As a GenXer, when Social Selling hit the sales scene I thought it was a joke and yet another thing I was supposed to do to be successful in sales. Fantastic, add it to the list. The whole idea of tweeting and posting sounded and felt ridiculous to me. When I went off on my own with JBarrows, I had a whole bunch of consultants tell me they could get me 10,000 twitter followers in just a few weeks. I never understood why I would want 10,000 random people following me for no reason other than to tell people I had 10,000 followers. I’ve never been someone who cared much about status so I decided to approach social selling with a focus on quality over everything else. If I was going to share something out there it better be good.
As I entered the world of social selling I started to see the importance of brand building and the impact it could have for individuals, not just companies. I also started to see how many people were doing it wrong (IMO) with an obvious focus on quantity over quality. These people were trying to position themselves as thought leaders, yet when you looked under the covers and read through the content they were sharing or looked through their profiles it was clear they were not. I wondered how many people who were sharing content were reading it before they shared it out. Many of them didn’t even add their thoughts to the posts they were sharing. Even though these fake thought leaders annoyed me, they helped me make the mental switch on the value of social selling on multiple levels.
Instead of looking at social selling as purely a way to build my brand and get followers, I looked as it as a way to educate myself first. We’re living in a world where information is readily available through a simple Google search. So, I started to look for information that I wanted to learn about. I specifically focused on my industry, the personas of people I was trying to connect with, and the industries I was selling into. As sales professionals, we obviously need to improve our sales skills but I think it’s equally important to focus on improving our business acumen if for no other reason than to have more thoughtful and interesting conversations with the people we engage or want to engage with.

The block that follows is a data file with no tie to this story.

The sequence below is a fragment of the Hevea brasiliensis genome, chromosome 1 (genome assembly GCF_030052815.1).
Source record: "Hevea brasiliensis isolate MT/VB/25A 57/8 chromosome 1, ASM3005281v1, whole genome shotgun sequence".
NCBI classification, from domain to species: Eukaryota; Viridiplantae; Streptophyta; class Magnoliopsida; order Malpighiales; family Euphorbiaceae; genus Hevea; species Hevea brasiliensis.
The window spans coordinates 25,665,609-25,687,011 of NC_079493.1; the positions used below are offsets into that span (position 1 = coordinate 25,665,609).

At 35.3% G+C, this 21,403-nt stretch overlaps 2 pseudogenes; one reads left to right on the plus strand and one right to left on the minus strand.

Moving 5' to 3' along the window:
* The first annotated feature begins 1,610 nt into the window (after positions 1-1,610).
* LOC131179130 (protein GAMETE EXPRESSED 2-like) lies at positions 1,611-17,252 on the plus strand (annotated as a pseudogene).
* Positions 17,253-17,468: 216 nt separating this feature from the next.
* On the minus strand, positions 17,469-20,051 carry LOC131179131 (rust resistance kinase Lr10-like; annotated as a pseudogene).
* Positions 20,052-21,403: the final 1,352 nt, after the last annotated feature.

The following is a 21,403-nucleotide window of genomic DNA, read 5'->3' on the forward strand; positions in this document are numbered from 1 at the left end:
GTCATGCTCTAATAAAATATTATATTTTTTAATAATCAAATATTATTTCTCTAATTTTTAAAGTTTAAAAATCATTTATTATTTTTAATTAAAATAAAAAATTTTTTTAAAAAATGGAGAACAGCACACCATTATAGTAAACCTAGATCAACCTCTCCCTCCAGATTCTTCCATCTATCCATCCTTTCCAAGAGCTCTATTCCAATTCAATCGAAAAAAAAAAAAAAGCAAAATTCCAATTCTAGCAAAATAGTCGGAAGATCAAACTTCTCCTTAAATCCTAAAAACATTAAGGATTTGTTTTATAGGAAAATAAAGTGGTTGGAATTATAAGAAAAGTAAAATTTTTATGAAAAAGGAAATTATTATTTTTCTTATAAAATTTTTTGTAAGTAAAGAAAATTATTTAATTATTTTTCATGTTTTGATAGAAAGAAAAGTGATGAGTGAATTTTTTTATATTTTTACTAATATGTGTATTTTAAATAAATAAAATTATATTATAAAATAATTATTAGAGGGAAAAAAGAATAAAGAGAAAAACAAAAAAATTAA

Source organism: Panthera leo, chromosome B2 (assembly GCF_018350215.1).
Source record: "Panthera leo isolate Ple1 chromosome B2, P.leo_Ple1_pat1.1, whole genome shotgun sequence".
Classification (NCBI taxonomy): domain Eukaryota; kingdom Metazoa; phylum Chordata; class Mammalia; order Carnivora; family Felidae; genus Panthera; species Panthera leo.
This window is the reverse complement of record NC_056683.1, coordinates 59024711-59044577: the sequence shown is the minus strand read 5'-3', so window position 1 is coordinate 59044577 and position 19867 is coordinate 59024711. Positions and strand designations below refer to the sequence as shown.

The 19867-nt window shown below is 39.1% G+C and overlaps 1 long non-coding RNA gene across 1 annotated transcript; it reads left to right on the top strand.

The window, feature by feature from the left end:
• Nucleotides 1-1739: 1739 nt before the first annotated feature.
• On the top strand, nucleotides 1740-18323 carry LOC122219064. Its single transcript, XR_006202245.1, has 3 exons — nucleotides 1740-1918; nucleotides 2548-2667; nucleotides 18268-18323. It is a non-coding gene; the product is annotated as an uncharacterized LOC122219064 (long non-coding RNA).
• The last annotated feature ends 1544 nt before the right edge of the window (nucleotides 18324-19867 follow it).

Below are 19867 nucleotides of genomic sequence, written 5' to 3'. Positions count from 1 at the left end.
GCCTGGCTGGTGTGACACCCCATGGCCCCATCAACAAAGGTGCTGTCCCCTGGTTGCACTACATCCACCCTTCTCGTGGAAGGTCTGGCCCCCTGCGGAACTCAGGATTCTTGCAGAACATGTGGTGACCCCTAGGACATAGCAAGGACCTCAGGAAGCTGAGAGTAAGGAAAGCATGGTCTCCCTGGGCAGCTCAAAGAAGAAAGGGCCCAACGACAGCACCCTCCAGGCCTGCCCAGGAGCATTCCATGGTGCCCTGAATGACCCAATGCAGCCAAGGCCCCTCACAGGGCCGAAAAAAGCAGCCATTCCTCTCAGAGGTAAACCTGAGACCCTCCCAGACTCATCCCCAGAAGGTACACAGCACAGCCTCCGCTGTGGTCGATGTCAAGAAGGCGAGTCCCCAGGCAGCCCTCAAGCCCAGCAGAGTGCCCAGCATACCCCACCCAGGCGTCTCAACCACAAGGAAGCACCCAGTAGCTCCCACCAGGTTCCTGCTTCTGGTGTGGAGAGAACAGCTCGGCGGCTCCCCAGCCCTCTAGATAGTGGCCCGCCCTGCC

By looking at social selling as a way to educate myself first, I started to share what I learned with my audience. This wasn’t just about reposting an article or retweeting a link. It was about sharing content and including my thoughts on what I learned or my opinion of it. I wrote an article a while back of the importance of context versus content. If we as sales professionals are not putting any context around our content then we’re no different than marketing and I have no idea why we’re getting paid to do what we do.
With this approach, I started to build a following of people who engaged with me when I would post something and add their thoughts to it which I would learn even more from. Even though I don’t have a million followers on any one channel I know the people who follow me care and get value out of what I share. Add this to the fact that I now learn something new almost every day and you can see the true value social selling has when done right.
For those of you who are looking to get started on social selling but don’t quite know what to do, focus on educating yourself first and then share your insights.Click to tweet
From a tactical perspective, I recommend setting up a Feedly account and creating folders that focus on information about your industry, the industries you are selling into, and their associated personas. Then, go find the true thought leaders in each of these categories and start reading their content. I build this into my morning routine just like my dad who reads the physical morning paper as he drinks his coffee. With this approach, I learn something new almost every day and I share content out there with my context to help build my brand and add value to whoever is listening.
Make it happen!